- The Washington Times - Thursday, October 24, 2019

Facebook CEO Mark Zuckerberg went to Capitol Hill to answer questions from a socialist, Rep. Alexandria Ocasio-Cortez, about free speech — and it went pretty much as could be expected. Explaining the concept of American freedom of speech to a socialist is about as fruitful as commanding a brick wall to move.

But as far as teaching moments go, this is an important point in American politics.

The Zuckerberg-Ocasio-Cortez exchange, as captured by C-SPAN, shows how pervasive, and even persuasive, are the lies those on the left tell in order to bring about their leftist designs.

The setting was the House Financial Services Committee. The background was a discussion of Cambridge Analytica and Facebook’s policing policy as it pertains to political posts and politician-tied advertising.

But the important portion of the Q&A began with this, from Ocasio-Cortez: “Umm, you announced recently that the official policy of Facebook now allows politicians to pay to spread disinformation, umm, in 2020 elections and in the future. I just want to know how far I can push this, umm, in the next year.”



This is Deceit Number One — that Facebook’s political advertisement policy specifically allows for the spread of “disinformation.” That’s Ocasio-Cortez’s interpretation of ads she disagrees with — specifically, ads that paint the left in a negative light.

For the record, the actual Facebook policy allows for “ads about social issues, elections or politics.”

Let the Ocasio-Cortez theatrics begin.

“Under your policy, you know, using Census data as well, could I pay to target predominantly black ZIP codes and advertise to them the incorrect election date?” Ocasio-Cortez asked.

No, congresswoman.

“But you said you’re not going to fact-check,” Ocasio-Cortez said.

No, congresswoman — Facebook’s policy prohibits ads that incite violence or that cause harm, such as voter suppression.

“So there is some thresh-hold where you will fact-check political advertisements, is that what you’re telling me?” she asked.

Yes, congresswoman.

“Could I run ads targeting Republicans in primaries saying that they voted for the Green New Deal?” she asked.

Ocasio-Cortez continued: “I mean if you’re not fact-checking political advertisements, I’m just trying to understand the bounds here, what’s fair game.”

OK, congresswoman.

“So, you don’t know if I’ll be able to do that,” she said. Pause for effect. Swoop hair and turn head, stern expression on face.

“Umm, do you see a potential problem here with a complete lack of fact-checking on political advertisements?” she asked.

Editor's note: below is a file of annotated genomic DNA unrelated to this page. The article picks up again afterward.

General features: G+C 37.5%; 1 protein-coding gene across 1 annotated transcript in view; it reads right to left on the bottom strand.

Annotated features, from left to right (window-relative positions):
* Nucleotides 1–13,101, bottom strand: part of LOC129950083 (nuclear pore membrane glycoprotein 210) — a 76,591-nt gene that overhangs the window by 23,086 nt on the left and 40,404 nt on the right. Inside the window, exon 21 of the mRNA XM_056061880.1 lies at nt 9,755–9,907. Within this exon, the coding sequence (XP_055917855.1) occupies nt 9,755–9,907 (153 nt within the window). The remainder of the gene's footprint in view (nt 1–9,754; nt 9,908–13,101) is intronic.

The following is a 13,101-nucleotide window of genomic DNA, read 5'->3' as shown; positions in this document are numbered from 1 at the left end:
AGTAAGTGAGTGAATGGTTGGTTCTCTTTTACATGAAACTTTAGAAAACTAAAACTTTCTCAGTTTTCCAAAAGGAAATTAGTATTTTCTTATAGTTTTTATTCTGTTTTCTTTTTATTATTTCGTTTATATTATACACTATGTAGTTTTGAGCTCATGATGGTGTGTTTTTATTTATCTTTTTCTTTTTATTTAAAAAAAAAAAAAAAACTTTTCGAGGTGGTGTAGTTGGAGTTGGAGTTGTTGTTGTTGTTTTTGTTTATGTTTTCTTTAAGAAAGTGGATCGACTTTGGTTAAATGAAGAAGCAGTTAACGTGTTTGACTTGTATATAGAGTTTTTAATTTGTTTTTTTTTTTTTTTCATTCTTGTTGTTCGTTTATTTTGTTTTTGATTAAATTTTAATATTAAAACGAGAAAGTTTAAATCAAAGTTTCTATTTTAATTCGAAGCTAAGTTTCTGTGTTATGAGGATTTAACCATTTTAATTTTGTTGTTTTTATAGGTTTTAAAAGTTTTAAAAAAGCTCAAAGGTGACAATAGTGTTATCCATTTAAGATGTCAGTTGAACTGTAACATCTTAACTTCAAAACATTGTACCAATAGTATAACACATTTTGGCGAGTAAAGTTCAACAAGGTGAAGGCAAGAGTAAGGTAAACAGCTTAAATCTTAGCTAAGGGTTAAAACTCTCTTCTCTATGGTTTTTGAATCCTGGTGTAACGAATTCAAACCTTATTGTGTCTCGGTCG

Zuckerberg’s response: “Well congresswoman, I think lying is bad, and I think that if you were to run an ad that had a lie, that would be bad. That’s different from it being … in our position the right thing to do to prevent your constituents … from seeing that you had lied.”

Beware, America. Zuckerberg is quite right here.

Pay attention to where Ocasio-Cortez is leading.

“So we can — so you won’t take down lies, or you will take down lies,” she said. “I think it’s just a pretty simple yes or no. I’m not talking about spin, I’m talking about actual disinformation.”

And from Zuckerberg: “In a democracy, I believe that people should be able to see for themselves what politicians that they may or may not vote for … and judge their character for themselves.”

Again, Zuckerberg is right. It’s transparency America needs — not government controls.

But Ocasio-Cortez interrupted: “So, you won’t take them down. You may flag that it’s wrong, but you won’t take it down.”

As if it were Facebook’s job to censor political ads.

As if were Facebook’s position in society to do the government’s bidding and censor political ads. As if it were government’s right to intrude on political speech of private companies and private citizens.

Ocasio-Cortez’s questioning shows a chilling march toward government-sponsored, government-pressed, even government-mandated censorship of the First Amendment — and she’s deftly going after Facebook, a company that’s come under conservative fire, to accomplish this design. She’s counting on conservative ire with Facebook to blind conservatives to the fact she’s kinking the First Amendment.

But in the hearing of Zuckerberg versus Ocasio-Cortez, it’s Zuckerberg who’s right. Political advertisements are constitutionally protected forms of speech. The government has no business sticking its nose into this area.

Ocasio-Cortez, wide-eyed and with feigned-innocence, was simply laying a snare for Zuckerberg that would open the door for government control of political advertisements — of political speech — on social media.

Just because she’s set the snare doesn’t mean the American people have to fall into it, though.

• Cheryl Chumley can be reached at [email protected] or on Twitter, @ckchumley.

Sign up for Daily Opinion Newsletter

Manage Newsletters

Copyright © 2019 The Washington Times, LLC. Click here for reprint permission.

Please read our comment policy before commenting.

 

Click to Read More and View Comments

Click to Hide